We are now T-minus six days until iPad 3 Day next Wednesday, which means our timeframe for last-minute rumors on what possible surprises Apple (Nasdaq: AAPL) may have up its iSleeve is quickly counting down.

The usual suspect
Never one to disappoint, Digitimes is out with a new report today with some more supply chain rumblings from the Far East on what to expect. In standard Digitimes fashion, take with six handfuls of salt and expect about 50% accuracy.

The publication's sources point to Apple launching only two iPad 3 models -- a 16 GB version and a 32 GB version -- which makes no sense. The higher-storage models carry the juiciest margins, so there's no reason to expect Cupertino to ditch the lucrative 64 GB model anytime soon. If anything, Apple has been moving to even higher capacities (and margins) lately, with the iPhone 4S recently getting 64 GB of storage, and I think Apple will eventually have a 128 GB iPad (but probably not this year).

A separate Digitimes report says Apple may be facing some supply constraints for its Retina Displays, which is believable, but even then I would still expect Apple to spread out production to include higher end models.

Where's the beef?
Here's the real meat of the report though: the report claims that Apple will unveil an 8 GB iPad 2 entry-level model. This is where the plot thickens, because this speculation checks out with Apple's practice of reducing storage on older models to tackle lower price points. It did this with the iPhone 3GS and iPhone 4 over the past two years.

Some type of iPad price cut seems inevitable, and this would be a killer move. Let's say that Apple moves the current entry-level 16 GB iPad 2 down to the $399 spot once the new iPad 3 takes the $499 place. If Cupertino puts an 8 GB iPad 2 at either $299 or $349, that would aggressively target some would-be Amazon.com (Nasdaq: AMZN) Kindle Fire buyers.

It would also inevitably take a bite out of some Barnes & Noble (NYSE: BKS) Nook Tablet shoppers too, just as B&N introduced an 8 GB model of its Nook Tablet at $199 to directly take on the Kindle Fire.

Consider this potential lineup against the competition.

Product Storage Display Price
Kindle Fire 8 GB 7-inch $199
Nook Tablet 8 GB 7-inch $199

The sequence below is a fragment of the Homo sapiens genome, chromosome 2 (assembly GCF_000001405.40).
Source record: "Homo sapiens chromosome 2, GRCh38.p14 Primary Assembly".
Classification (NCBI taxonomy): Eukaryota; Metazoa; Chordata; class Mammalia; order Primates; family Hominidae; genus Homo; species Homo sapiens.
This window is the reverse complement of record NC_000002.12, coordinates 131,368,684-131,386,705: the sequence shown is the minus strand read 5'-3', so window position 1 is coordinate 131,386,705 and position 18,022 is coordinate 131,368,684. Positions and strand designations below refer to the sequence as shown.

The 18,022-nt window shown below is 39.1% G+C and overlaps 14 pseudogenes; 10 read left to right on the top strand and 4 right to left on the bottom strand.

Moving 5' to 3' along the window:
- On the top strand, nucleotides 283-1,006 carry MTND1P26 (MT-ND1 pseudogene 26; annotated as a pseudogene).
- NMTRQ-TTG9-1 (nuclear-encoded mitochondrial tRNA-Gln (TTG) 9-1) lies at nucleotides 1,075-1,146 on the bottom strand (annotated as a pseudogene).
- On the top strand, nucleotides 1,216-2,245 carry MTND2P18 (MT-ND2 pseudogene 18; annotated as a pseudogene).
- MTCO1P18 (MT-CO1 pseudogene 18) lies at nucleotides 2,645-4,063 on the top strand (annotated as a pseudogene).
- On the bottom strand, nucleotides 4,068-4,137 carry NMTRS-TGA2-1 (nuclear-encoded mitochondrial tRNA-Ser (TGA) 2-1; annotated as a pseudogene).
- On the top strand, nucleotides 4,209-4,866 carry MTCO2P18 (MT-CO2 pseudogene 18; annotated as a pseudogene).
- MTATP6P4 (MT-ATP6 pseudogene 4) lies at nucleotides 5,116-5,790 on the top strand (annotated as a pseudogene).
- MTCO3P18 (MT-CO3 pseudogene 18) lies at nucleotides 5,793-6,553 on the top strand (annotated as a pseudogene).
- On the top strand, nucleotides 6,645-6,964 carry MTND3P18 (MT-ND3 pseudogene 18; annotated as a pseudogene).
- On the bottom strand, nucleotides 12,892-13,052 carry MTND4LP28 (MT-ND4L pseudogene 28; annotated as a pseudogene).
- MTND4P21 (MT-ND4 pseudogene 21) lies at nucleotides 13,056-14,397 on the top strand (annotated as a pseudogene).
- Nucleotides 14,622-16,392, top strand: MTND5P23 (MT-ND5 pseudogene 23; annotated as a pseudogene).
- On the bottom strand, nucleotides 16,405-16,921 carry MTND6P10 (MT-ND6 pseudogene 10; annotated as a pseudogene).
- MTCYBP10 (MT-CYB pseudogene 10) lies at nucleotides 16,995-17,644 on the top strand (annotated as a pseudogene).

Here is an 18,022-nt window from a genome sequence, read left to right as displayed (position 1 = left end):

16 GB 7-inch $249
iPod Touch 8 GB 3.5-inch Retina Display $199
  32 GB 3.5-inch Retina Display $299
  64 GB 3.5-inch Retina Display $399
iPad 2 8 GB 9.7-inch $299*
  16 GB 9.7-inch $399*
iPad 3 16 GB 9.7-inch Retina Display $499*
  32 GB 9.7-inch Retina Display $599*
  64 GB 9.7-inch Retina Display $699*

Source: Amazon.com, BN.com, Apple.com. *estimated.

If Apple were to go for the jugular with a $299 iPad 2, the Kindle Fire and Nook Tablet should be shaking in their plastic body casings. Such an aggressive pricing move would knock down the Fire and Nook just as they were gaining momentum, and potentially jump the gun on an official Google (Nasdaq: GOOG) Nexus Android Tablet, which is rumored to begin production next month with a price potentially as low as $199.

The best defense is a good $299 iPad 2
It's no stretch to say that Apple already owns the tablet market. iSuppli's estimates show that Apple's market share slipped from 63.8% to 56.9% in the fourth quarter, partially due to the Fire and Nook gaining traction. A $299 iPad 2 would trounce those sales and reinvigorate the Mac maker's already overpowering lead in the tablet market.

On top of that, Digitimes believes that the lower model would be intended to also play defense against the upcoming slew of Microsoft (Nasdaq: MSFT) Windows 8 tablets that are due out later this year. Microsoft is now ramping up the OS, with a Consumer Preview released just yesterday at Mobile World Congress.

Let the countdown begin
The good news is that we won't have to wait too long. Apple has gotten very aggressive with pricing strategy over the past few years. Cupertino wowed the market with the original iPad's pricing at $499, while most analysts at the time were expecting the then-unnamed tablet to retail for between $800 and $1000. Ultrabooks are also having trouble competing with the MacBook Air's aggressive price points.

In all likelihood, though, Apple may end up pricing the 8 GB iPad 2 at $399 and eliminate the 16 GB second-generation model like it has done with iPhones in the past -- but a Fool can dream, can't he? Just for the record, if we see a $299 iPad 2 next week, you heard it here first.

Wow us again, Apple. The Kindle Fire is toast.

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